4b. What do studies of long term nicotine use through NRT and snus (smokeless tobacco) tell us about health risks of nicotine – other that it contributes to dependency?
4c. If you are suggesting nicotine does have risks, can you give an idea of the magnitude of such risks, either relative to smoking or to something else familiar? Saying there is a risk without some sort or quantification or comparison is meaningless?
5. On what basis is it possible to claim any material risk to bystanders for second-hand vapor exposure?
The most thorough assessment to date found no basis for any material concern about second hand vapor exposures.
Current state of knowledge about chemistry of liquids and aerosols associated with electronic cigarettes indicates that there is no evidence that vaping produces inhalable exposures to contaminants of the aerosol that would warrant health concerns by the standards that are used to ensure safety of workplaces. However, the aerosol generated during vaping as a whole (contaminants plus declared ingredients) creates personal exposures that would justify surveillance of health among exposed persons in conjunction with investigation of means to keep any adverse health effects as low as reasonably achievable. Exposures of bystanders are likely to be orders of magnitude less, and thus pose no apparent concern. (Source: Burstyn I. Peering through the mist: systematic review of what the chemistry of contaminants in electronic cigarettes tells us about health risks. BMC Public Health. 2014 Jan;14(1):18.)
5a. If vaping is a nuisance or matter of etiquette, shouldn’t it be a matter of owners of managers deciding the vaping policy – managing the interests of their clients, their staff and their business?
5b. What is wrong with the following vaping policies implemented by owners and managers?
- A bar wants to have a vape night every Thursday
- A bar wants to dedicate one room where vaping is permitted
- In a town with three bars, one decides it will cater for vapers, two decide not to allow vaping
- A bar manager decides on balance that his vaping customers prefer it and his other clientele are not that bothered – he’d do better allowing it
- A hotel wants to allow vaping in its rooms and in its bar, but not in its restaurant, spa, and lobby
- A care home wants to allow an indoor vaping area to encourage its smoking elderly residents to switch during the coming winter instead of going out in the cold
- A vape shop is trying to help people switch from smoking and wants to demo products
- A shelter for homeless people allows vaping to make its clients welcome
Under what circumstances should the crude prohibitive powers of the law be used to stop these owners and managers exercising these preferences?
19 thoughts on “Five questions to put to the US Surgeon General on e-cigarette science”
Great questions. How do people (anywhere, but particularly those living in the USA) put these to the Surgeon General? Is this a case where an online petition might be helpful?
The initial responsibility rests with journalists and those attending his press conference at 09:30 ET Thursday 8 December.
Well, let’s wait and see what’s in the report and how the press react to it , then. I hope its all good, but am concerned that your questions will not be addressed ;-\
Great question! The only physiological effect to the brain I’ve ever heard cited for nicotine is that it increases connections between neurons.
Isn’t that basically what happens when we learn new things?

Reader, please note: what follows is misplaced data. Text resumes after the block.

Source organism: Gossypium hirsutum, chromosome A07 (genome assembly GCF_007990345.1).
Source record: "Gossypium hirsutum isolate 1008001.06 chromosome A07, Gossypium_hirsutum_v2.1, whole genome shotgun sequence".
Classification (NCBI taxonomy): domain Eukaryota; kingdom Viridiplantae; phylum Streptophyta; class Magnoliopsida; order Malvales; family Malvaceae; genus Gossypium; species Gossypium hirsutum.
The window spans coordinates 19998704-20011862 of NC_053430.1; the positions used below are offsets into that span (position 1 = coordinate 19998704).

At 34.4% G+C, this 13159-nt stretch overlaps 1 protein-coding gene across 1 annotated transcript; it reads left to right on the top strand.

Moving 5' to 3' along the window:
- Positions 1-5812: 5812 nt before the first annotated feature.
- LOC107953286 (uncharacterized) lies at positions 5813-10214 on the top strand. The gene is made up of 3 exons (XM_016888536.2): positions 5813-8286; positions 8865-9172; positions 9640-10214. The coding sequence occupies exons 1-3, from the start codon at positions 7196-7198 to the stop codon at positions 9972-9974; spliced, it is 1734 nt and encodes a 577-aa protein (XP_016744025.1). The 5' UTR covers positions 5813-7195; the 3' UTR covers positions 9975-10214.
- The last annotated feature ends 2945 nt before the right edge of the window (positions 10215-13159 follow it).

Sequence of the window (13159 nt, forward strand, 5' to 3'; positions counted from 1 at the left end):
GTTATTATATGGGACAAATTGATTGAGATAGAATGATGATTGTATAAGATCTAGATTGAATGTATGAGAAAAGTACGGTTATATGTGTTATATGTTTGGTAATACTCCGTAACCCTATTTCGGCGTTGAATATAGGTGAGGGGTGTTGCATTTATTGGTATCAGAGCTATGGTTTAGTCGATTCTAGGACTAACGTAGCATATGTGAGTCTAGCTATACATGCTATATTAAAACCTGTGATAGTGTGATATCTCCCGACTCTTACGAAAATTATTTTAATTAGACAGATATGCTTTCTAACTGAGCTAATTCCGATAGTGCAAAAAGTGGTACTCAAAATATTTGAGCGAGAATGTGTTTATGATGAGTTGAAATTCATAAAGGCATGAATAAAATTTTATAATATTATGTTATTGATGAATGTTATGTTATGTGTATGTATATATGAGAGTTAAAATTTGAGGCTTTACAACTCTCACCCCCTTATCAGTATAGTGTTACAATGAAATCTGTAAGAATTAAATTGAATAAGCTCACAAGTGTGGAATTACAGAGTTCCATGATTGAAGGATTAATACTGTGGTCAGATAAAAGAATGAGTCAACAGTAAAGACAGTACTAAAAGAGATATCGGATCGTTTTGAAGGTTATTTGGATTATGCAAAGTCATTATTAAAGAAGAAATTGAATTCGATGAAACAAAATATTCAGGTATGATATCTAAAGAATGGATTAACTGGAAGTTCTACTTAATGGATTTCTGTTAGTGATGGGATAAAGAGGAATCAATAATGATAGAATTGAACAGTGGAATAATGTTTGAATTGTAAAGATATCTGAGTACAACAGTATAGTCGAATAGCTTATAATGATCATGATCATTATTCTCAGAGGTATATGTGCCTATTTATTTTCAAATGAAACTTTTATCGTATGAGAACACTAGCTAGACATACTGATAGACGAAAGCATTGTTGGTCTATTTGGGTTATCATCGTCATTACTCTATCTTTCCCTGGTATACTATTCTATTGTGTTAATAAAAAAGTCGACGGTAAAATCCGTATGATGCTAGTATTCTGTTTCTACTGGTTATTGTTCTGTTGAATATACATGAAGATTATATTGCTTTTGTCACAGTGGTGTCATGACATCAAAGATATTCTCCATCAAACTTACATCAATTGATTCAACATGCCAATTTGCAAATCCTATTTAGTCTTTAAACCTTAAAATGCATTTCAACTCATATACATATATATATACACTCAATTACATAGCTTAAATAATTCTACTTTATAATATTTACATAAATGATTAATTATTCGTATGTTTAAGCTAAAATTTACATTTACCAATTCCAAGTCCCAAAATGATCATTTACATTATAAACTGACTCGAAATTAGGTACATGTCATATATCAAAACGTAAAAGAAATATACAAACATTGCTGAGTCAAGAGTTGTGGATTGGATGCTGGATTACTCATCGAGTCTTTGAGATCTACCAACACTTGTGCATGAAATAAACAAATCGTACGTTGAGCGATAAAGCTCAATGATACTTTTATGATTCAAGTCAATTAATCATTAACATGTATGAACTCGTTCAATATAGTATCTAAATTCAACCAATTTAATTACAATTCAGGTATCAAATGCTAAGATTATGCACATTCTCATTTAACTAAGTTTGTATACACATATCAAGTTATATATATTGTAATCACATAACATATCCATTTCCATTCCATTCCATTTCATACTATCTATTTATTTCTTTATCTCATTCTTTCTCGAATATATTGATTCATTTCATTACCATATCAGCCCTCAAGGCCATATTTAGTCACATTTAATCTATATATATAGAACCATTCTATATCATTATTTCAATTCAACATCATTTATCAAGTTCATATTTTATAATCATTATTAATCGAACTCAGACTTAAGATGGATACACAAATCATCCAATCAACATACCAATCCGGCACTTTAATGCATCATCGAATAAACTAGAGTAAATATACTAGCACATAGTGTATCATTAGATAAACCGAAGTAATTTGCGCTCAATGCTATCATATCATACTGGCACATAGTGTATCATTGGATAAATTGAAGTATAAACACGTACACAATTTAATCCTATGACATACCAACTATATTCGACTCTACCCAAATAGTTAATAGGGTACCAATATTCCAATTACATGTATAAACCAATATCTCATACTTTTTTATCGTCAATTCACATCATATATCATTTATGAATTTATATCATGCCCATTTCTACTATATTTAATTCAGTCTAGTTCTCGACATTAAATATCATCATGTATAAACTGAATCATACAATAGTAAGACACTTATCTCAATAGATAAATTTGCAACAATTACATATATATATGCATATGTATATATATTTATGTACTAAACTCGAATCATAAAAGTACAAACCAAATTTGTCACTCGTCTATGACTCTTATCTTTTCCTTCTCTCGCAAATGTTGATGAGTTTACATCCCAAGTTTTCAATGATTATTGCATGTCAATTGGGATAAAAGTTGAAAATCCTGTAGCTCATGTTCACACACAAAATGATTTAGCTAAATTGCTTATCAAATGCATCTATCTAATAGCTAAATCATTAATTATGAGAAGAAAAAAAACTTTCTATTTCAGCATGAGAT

Well, its all very subtle, isn’t it. Experiments in rats SUGGEST that there MAY be changes in the adolescent brain when it is exposed to nicotine that MAY result in a more addition-prone adult.
Well, that’s what I understand from the abstracts I’ve seen on this research – which looks like yet another tranche of poor science trying to make a case stand up against e-cigarettes.
But I’m not a scientist, and I cannot access the full research articles, so I could be wrong. (Not something you’ll often hear the ANTZ saying!)
Sorry – that should read “addiction-prone adult”.
(I did not mean to suggest that any scientist had suggested that exposure to nicotine makes people like doing sums more :-)….though you never know, if it increases connections between neurons, maybe this might be a possibility!)
Thanks Andrew – now corrected.
I think the histrionics and scare mongering by apparently emminent health professionals cannot see the benefits of vaping, I personally used to smoke 60 traditional cigarettes a day.Since 2012, I have been vaping and have never been tempted to go back. I wish that people who make statements about how bad vaping is for everyone do some meaningful research and talk to former tobacco smokers to find out how beneficial they are to most vapour users.
Ian – I completely agree. It’s as though the incredibly positive experiences are airbrushed out of the picture, to clear the field of inconvenient truths so that activists can get back to what they like ding – picking indiscriminate fights with business.
Clive, this situation occurs when personal experiences are clasified as “anecdotal” and dismissed by “science”. Anecdotes are not science, but actually, science is not “life”, but there are many thousands of smokers for whom vaping has been – well – miraculous really. I’m one of them. I wonder what the numbers for vapers like me are?
Exactly right, maybe the vapers of the world should get together and make a stand against the righteous and nothing else to do brigade. Generally, most people who swap over to the “right” side are healthier and more content
Hi. I just saw you on SABC and it occurred to me that a possible reason that our government is as strict on the vaping as they are on the smoking, may be that the tobacco companies are causing them to do so (more corruption). It would definitely be in the parasitic tobacco companies’ interest to keep everybody on tobacco.